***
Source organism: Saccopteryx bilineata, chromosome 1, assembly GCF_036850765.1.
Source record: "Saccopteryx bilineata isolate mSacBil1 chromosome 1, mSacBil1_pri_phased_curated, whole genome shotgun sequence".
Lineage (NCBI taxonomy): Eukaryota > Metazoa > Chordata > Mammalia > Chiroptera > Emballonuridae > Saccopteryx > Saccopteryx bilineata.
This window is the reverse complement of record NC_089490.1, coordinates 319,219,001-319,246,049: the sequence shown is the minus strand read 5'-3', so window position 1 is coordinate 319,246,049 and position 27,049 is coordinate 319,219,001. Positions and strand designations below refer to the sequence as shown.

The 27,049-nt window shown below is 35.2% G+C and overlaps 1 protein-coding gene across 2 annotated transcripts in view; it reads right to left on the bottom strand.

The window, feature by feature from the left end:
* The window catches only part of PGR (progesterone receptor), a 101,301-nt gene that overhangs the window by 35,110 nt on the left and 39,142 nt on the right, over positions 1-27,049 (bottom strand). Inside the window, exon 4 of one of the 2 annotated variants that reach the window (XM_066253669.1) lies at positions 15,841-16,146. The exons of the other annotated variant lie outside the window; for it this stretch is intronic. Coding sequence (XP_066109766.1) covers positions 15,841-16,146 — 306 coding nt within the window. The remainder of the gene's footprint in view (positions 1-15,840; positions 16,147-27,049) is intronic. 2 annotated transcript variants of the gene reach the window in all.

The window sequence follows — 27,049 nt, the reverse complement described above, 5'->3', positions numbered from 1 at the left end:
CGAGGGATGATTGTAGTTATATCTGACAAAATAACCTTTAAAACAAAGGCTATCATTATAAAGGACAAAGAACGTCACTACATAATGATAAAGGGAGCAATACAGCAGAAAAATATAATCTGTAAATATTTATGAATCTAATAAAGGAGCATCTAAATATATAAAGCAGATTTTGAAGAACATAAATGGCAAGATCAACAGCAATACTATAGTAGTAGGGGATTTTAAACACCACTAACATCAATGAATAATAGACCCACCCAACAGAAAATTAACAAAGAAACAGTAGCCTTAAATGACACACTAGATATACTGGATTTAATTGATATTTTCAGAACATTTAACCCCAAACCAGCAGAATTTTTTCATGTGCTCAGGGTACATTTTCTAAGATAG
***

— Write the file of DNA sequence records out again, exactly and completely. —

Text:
Source organism: Saccopteryx bilineata, chromosome 1, assembly GCF_036850765.1.
Source record: "Saccopteryx bilineata isolate mSacBil1 chromosome 1, mSacBil1_pri_phased_curated, whole genome shotgun sequence".
Lineage (NCBI taxonomy): Eukaryota > Metazoa > Chordata > Mammalia > Chiroptera > Emballonuridae > Saccopteryx > Saccopteryx bilineata.
This window is the reverse complement of record NC_089490.1, coordinates 319,219,001-319,246,049: the sequence shown is the minus strand read 5'-3', so window position 1 is coordinate 319,246,049 and position 27,049 is coordinate 319,219,001. Positions and strand designations below refer to the sequence as shown.

The 27,049-nt window shown below is 35.2% G+C and overlaps 1 protein-coding gene across 2 annotated transcripts in view; it reads right to left on the bottom strand.

The window, feature by feature from the left end:
* The window catches only part of PGR (progesterone receptor), a 101,301-nt gene that overhangs the window by 35,110 nt on the left and 39,142 nt on the right, over positions 1-27,049 (bottom strand). Inside the window, exon 4 of one of the 2 annotated variants that reach the window (XM_066253669.1) lies at positions 15,841-16,146. The exons of the other annotated variant lie outside the window; for it this stretch is intronic. Coding sequence (XP_066109766.1) covers positions 15,841-16,146 — 306 coding nt within the window. The remainder of the gene's footprint in view (positions 1-15,840; positions 16,147-27,049) is intronic. 2 annotated transcript variants of the gene reach the window in all.

The window sequence follows — 27,049 nt, the reverse complement described above, 5'->3', positions numbered from 1 at the left end:
CGAGGGATGATTGTAGTTATATCTGACAAAATAACCTTTAAAACAAAGGCTATCATTATAAAGGACAAAGAACGTCACTACATAATGATAAAGGGAGCAATACAGCAGAAAAATATAATCTGTAAATATTTATGAATCTAATAAAGGAGCATCTAAATATATAAAGCAGATTTTGAAGAACATAAATGGCAAGATCAACAGCAATACTATAGTAGTAGGGGATTTTAAACACCACTAACATCAATGAATAATAGACCCACCCAACAGAAAATTAACAAAGAAACAGTAGCCTTAAATGACACACTAGATATACTGGATTTAATTGATATTTTCAGAACATTTAACCCCAAACCAGCAGAATTTTTTCATGTGCTCAGGGTACATTTTCTAAGATAG